You can imagine the horrified shock on Esau’s face when he learned that his little brother, Jacob stole the blessing intended for him. In a shrewd and cunning move, Jacob deceived his elderly and blind father (Isaac) and tricked him into giving the blessing intended for Esau. The only thing more chilling about the deception was that it was initiated and crafted by the boy’s mother, Rebekah. It’s the stuff of blockbuster movies: the son tricks the father and betrays the brother at the suggestion of the mother. As is often the case in families, the “fruit doesn’t fall far from the tree.”

Esau was outraged and understandably so. The blessing could only be given once, even if it was given under false pretenses. Realizing he had lost everything due to trickery, he vowed to kill his brother soon after his father’s impending death. For 20 years, Jacob hid from Esau convinced that a meeting would be the end of him. Time, they say, heals all wounds. It certainly helped in the ensuing two decades and Esau’s anger eventually softened towards his brother. When they finally did meet, the wall between them was dismantled and Esau greeted his brother Jacob with a warm embrace. The wall was torn down. Forgiveness had occurred. The relationship was restored and they had about 20 years to catch up on. Two decades of wasted time keeping a wall in place that should have been removed years prior.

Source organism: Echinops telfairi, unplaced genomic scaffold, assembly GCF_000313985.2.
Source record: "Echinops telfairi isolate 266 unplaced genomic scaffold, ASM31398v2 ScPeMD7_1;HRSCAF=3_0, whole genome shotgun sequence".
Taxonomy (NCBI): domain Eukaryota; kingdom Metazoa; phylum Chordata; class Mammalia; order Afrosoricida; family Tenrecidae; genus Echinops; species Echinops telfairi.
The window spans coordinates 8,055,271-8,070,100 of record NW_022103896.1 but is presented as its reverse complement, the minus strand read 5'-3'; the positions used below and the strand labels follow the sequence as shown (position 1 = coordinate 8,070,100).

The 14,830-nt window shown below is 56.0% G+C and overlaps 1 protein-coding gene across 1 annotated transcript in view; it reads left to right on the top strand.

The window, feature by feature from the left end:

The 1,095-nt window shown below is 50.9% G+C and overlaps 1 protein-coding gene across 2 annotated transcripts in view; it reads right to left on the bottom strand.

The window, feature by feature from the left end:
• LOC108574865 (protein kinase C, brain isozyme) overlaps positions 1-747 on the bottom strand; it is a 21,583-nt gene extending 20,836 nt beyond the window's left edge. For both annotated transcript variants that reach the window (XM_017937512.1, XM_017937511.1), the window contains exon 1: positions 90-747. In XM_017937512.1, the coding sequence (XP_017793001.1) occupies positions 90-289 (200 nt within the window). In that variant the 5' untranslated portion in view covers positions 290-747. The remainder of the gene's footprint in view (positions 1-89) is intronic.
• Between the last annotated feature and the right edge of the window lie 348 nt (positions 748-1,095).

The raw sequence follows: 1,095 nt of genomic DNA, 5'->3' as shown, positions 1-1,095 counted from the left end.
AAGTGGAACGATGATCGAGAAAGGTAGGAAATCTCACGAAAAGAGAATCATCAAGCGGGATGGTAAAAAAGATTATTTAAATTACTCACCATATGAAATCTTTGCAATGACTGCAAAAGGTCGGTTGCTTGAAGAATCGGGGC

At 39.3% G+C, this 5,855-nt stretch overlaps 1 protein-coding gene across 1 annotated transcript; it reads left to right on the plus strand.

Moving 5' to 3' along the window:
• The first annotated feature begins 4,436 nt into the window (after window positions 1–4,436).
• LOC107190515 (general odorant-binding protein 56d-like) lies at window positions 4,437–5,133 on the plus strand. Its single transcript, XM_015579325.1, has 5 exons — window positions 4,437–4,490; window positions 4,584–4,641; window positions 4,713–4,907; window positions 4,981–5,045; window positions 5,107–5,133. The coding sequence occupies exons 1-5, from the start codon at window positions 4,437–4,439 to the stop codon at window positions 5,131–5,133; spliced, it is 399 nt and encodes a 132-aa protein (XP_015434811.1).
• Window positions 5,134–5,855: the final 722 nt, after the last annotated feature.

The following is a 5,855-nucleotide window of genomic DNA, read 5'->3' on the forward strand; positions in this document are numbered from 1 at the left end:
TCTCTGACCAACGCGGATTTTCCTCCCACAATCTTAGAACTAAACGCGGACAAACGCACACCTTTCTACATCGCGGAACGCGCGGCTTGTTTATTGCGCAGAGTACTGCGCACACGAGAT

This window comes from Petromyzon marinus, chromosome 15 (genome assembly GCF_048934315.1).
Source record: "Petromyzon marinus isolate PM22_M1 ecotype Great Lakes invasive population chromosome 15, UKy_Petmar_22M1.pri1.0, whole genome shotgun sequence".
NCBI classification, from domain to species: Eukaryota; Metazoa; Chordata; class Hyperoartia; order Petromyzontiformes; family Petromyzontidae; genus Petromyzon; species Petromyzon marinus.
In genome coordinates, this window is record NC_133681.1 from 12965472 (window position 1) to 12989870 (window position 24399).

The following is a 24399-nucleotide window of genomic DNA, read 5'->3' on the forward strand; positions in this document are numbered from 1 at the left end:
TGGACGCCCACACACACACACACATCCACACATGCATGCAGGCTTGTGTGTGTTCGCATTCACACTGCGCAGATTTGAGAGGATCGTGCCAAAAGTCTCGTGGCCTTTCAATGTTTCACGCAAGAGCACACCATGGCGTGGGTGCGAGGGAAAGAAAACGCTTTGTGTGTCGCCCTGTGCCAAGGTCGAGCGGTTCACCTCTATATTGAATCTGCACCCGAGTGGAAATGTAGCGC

Isn’t that how we are? Building walls when we shouldn’t. Keeping them up longer then they need to be. Holding grudges. Keeping score. Wasting precious time with those we should love.

Do you have an emotional wall up? Maybe it’s time to take it down, even if it’s been up for decades. Why not at least remove a few bricks? Maybe it’s time to forgive the offense and embrace the offender? Maybe it’s time to forget the past and try to build a new future, with whatever time is left on the clock?

Perhaps today is the day that an email is written, a letter is mailed or a phone call is made? Walls are there for a reason and a season and perhaps your season is ending?

As for the Berlin Wall, 23 months after President Reagan’s challenge, the wall was dismantled. East & West Germany were finally one country. Democracy defeated Communism. Freedom trumped bondage. Peace was restored and relationships were reunited. The wall served a purpose and now it is a thing of the past.

Life is short. Relationships are important. Walls don’t just keep bad things out. They keep you trapped in. What walls in your life need to go?

The mechanics of forgiveness